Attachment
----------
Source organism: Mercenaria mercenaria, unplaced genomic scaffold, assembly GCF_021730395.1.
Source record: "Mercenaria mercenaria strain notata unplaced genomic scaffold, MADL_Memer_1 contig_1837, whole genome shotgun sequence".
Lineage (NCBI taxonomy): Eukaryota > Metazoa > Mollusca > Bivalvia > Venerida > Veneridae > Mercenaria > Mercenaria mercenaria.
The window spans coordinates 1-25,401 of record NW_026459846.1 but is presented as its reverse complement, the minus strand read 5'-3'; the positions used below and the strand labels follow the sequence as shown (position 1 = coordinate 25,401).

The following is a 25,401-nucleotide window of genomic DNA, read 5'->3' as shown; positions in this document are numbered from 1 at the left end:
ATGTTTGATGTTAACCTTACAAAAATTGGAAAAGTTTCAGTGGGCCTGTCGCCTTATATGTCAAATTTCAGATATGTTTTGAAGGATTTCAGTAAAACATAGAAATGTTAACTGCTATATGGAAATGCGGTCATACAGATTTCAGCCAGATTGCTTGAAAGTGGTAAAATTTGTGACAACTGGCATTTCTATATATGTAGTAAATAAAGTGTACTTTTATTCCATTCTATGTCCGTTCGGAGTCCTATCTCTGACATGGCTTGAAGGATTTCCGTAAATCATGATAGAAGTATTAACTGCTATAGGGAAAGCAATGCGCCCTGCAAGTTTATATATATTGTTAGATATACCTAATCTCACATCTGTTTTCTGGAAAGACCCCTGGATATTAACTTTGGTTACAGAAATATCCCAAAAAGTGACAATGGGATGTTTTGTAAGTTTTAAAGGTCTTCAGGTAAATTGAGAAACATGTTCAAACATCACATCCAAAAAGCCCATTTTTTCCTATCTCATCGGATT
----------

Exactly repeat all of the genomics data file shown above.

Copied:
Source organism: Mercenaria mercenaria, unplaced genomic scaffold, assembly GCF_021730395.1.
Source record: "Mercenaria mercenaria strain notata unplaced genomic scaffold, MADL_Memer_1 contig_1837, whole genome shotgun sequence".
Lineage (NCBI taxonomy): Eukaryota > Metazoa > Mollusca > Bivalvia > Venerida > Veneridae > Mercenaria > Mercenaria mercenaria.
The window spans coordinates 1-25,401 of record NW_026459846.1 but is presented as its reverse complement, the minus strand read 5'-3'; the positions used below and the strand labels follow the sequence as shown (position 1 = coordinate 25,401).

The following is a 25,401-nucleotide window of genomic DNA, read 5'->3' as shown; positions in this document are numbered from 1 at the left end:
ATGTTTGATGTTAACCTTACAAAAATTGGAAAAGTTTCAGTGGGCCTGTCGCCTTATATGTCAAATTTCAGATATGTTTTGAAGGATTTCAGTAAAACATAGAAATGTTAACTGCTATATGGAAATGCGGTCATACAGATTTCAGCCAGATTGCTTGAAAGTGGTAAAATTTGTGACAACTGGCATTTCTATATATGTAGTAAATAAAGTGTACTTTTATTCCATTCTATGTCCGTTCGGAGTCCTATCTCTGACATGGCTTGAAGGATTTCCGTAAATCATGATAGAAGTATTAACTGCTATAGGGAAAGCAATGCGCCCTGCAAGTTTATATATATTGTTAGATATACCTAATCTCACATCTGTTTTCTGGAAAGACCCCTGGATATTAACTTTGGTTACAGAAATATCCCAAAAAGTGACAATGGGATGTTTTGTAAGTTTTAAAGGTCTTCAGGTAAATTGAGAAACATGTTCAAACATCACATCCAAAAAGCCCATTTTTTCCTATCTCATCGGATT